PSMA-PET predicts patient response to chemotherapy

By Will Morton, AuntMinnie.com staff writer

November 19, 2021 -- PET imaging with a radiotracer based on prostate-specific membrane antigen (PSMA) can help predict whether patients with metastatic prostate cancer will respond to chemotherapy, a significant finding in efforts to tailor therapy to individual patients, according to a study published November 12 in the Journal of Nuclear Medicine.

Belgian researchers studied 37 patients with metastatic hormone-sensitive or castration-resistant prostate cancer who underwent gallium-68 (Ga-68) PSMA-11 PET/CT before and after rounds of taxane chemotherapy (docetaxel or cabazitaxel). They found patients whose tumors appeared to shrink on the second PET scan subsequently lived longer after a follow-up of two years.

"PSMA-PET response was independently predictive of survival with a statistically significant difference in [overall survival] between PSMA responders and nonresponders," wrote first authors Drs. Qaid Shagera and Carlos Artigas of the Free University of Brussels.

The U.S. Food and Drug Administration approved Ga-68 PSMA-11 in December 2020 for PET imaging of PSMA-positive lesions in men with prostate cancer. The technique has improved the diagnostic accuracy in initial staging of patients, yet few studies so far have explored using Ga-68 PSMA PET/CT for evaluating how patients respond to chemotherapy treatment.

"There is an unmet need to find a tool to evaluate, more timely and accurately, the response to chemotherapy" in cases of advanced prostate cancer, the researchers wrote.

In this study, the researchers retrospectively analyzed a database of all PSMA-PET/CT scans performed at their institution between January 2015 and May 2020. They analyzed data on 37 patients who underwent Ga-68 PSMA-11 PET/CT scans (Discovery 690 time-of-flight, GE Healthcare) within a median of 16 days before their first treatment and again within a median of 27 days after they completed the cycle. Twenty-one patients received docetaxel and 16 received cabazitaxel.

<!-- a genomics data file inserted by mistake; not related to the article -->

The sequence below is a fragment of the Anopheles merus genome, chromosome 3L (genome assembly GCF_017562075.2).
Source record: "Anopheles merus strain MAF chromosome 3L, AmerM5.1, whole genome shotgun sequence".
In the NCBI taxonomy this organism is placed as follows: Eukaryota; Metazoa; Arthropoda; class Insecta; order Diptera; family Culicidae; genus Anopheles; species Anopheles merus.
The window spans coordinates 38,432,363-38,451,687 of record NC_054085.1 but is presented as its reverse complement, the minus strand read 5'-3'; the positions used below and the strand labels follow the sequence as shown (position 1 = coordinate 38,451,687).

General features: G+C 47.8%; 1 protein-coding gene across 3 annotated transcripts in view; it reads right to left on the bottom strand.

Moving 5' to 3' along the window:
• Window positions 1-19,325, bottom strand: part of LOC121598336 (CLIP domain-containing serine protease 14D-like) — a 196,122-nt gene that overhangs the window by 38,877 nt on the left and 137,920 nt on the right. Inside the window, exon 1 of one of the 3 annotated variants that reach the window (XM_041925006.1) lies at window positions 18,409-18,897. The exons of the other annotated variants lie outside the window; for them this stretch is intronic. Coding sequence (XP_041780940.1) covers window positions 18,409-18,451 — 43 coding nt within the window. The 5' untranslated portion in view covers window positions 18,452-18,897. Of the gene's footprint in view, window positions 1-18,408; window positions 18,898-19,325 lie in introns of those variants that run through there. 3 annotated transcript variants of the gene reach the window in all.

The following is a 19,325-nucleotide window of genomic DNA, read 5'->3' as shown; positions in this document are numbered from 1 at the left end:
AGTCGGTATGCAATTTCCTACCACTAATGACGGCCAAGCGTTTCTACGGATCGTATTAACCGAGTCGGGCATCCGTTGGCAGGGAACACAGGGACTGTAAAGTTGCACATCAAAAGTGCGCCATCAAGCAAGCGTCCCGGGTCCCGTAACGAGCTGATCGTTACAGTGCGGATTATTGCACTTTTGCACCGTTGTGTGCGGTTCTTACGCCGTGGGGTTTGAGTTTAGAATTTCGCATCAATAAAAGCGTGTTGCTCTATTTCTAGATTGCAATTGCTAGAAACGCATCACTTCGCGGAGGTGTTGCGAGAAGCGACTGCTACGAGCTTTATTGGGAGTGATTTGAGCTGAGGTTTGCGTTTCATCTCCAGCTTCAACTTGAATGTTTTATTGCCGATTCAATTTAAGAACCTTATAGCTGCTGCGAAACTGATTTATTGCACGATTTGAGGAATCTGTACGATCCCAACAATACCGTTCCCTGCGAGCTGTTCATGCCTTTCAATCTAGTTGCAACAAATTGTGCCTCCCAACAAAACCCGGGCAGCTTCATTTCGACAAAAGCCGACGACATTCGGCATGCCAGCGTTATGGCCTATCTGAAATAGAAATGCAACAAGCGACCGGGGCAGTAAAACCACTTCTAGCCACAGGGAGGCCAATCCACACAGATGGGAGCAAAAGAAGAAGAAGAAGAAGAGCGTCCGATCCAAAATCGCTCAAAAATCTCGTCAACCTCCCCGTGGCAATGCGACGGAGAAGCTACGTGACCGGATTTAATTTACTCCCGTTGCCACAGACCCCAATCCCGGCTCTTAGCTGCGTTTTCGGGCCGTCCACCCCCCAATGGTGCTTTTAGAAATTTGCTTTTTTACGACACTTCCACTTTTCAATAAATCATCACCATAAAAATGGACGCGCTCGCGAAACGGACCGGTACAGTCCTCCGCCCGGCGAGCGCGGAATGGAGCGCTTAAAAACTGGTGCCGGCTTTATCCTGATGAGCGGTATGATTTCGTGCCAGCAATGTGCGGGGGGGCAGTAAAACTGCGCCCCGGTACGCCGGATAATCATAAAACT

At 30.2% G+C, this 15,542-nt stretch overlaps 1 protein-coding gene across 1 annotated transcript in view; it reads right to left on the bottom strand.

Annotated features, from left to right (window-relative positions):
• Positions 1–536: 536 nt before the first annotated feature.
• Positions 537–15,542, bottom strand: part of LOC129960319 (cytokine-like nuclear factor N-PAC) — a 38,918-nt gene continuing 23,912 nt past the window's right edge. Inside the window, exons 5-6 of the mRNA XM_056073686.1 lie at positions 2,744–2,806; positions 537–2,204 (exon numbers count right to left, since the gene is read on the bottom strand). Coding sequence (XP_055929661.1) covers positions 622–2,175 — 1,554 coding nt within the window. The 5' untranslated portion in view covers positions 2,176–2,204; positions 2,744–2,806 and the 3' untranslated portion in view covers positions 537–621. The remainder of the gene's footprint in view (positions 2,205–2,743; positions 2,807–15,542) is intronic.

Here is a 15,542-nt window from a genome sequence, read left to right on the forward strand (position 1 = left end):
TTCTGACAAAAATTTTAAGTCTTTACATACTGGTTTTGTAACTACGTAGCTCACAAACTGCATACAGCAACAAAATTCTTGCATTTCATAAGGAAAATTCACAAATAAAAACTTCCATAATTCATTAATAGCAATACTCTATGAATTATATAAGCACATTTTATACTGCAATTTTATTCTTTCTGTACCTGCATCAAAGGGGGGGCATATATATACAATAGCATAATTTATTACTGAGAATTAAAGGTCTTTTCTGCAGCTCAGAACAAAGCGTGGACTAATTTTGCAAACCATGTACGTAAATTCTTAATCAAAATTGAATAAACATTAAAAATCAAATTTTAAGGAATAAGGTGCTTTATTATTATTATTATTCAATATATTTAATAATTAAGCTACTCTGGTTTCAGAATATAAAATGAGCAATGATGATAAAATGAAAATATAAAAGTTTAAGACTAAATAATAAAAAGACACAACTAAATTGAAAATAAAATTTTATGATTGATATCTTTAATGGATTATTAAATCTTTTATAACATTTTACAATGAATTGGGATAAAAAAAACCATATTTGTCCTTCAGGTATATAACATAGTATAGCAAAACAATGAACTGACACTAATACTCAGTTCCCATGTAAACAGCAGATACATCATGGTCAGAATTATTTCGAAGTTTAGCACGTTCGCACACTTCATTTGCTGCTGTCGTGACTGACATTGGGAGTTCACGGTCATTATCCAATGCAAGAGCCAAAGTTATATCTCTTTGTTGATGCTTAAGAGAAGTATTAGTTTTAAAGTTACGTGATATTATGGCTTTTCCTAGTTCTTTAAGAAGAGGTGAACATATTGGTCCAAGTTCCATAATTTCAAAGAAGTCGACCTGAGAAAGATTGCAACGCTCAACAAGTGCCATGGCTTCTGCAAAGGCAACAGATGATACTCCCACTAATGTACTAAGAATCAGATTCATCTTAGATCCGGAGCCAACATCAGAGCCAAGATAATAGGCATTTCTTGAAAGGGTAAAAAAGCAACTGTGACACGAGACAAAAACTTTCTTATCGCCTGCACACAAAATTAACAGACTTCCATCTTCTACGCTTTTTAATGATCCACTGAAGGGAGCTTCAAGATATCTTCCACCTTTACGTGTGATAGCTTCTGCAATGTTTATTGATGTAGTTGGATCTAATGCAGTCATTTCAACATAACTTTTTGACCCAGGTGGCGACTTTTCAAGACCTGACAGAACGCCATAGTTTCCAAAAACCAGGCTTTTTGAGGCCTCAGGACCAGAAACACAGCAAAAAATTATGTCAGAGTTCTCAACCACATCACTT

The researchers defined biochemical response as undetectable or decreased levels of prostate-specific antigen (PSA) by ≥50% compared to baseline, while a cut-off of ≥30% change in the total tumor volume on imaging for each patient defined treatment responders versus nonresponders.

After analyzing the results, the researchers classified 18 of 37 patients as treatment responders (six with complete response and 12 with partial response) and 19 of 37 as nonresponders (17 with progressive disease and two with stable disease).

PSMA responders:
PSMA responders: patient (A) with the disappearance of all PSMA-positive lesions (complete response) and patient (B) with a decrease of PSMA-TV >30% (partial response). PSMA nonresponders: patient (C) with the appearance of new lesions and increased PSMA-TV >30% (progressive disease) and patient (D) with neither new PSMA-positive lesions nor PSMA-TV 30% changes (stable disease). Image courtesy of the Journal of Nuclear Medicine.

After a median follow-up of 23 months, a total of 16 deaths had occurred. Among the whole population, responders identified on Ga-68 PSMA-11 PET/CT had longer overall survival compared to those identified as nonresponders (median overall survival not reached versus 12 months, hazard ratio 0.10), the researchers found.

"The PSMA-PET response was independently predictive of survival with a statistically significant difference in [overall survival] between PSMA responders and nonresponders," Shagera and Carlos Artigas wrote.

The role of PSMA-PET/CT for assessing treatment response has been reported in previous studies with promising results, yet the findings are preliminary and still inconclusive because of the heterogeneous treatment modalities considered and the lack of outcome data, the researchers noted.

Also, given the limited literature data on PSMA-PET/CT's role in assessing response to taxane-based chemotherapy in patients with metastatic prostate cancer, the results of this study warrant further investigations, they stated.

"Ga-68 PSMA-11 PET/CT is a promising imaging tool to assess response to taxane-based chemotherapy (docetaxel and cabazitaxel)" in prostate cancer patients, the researchers concluded.


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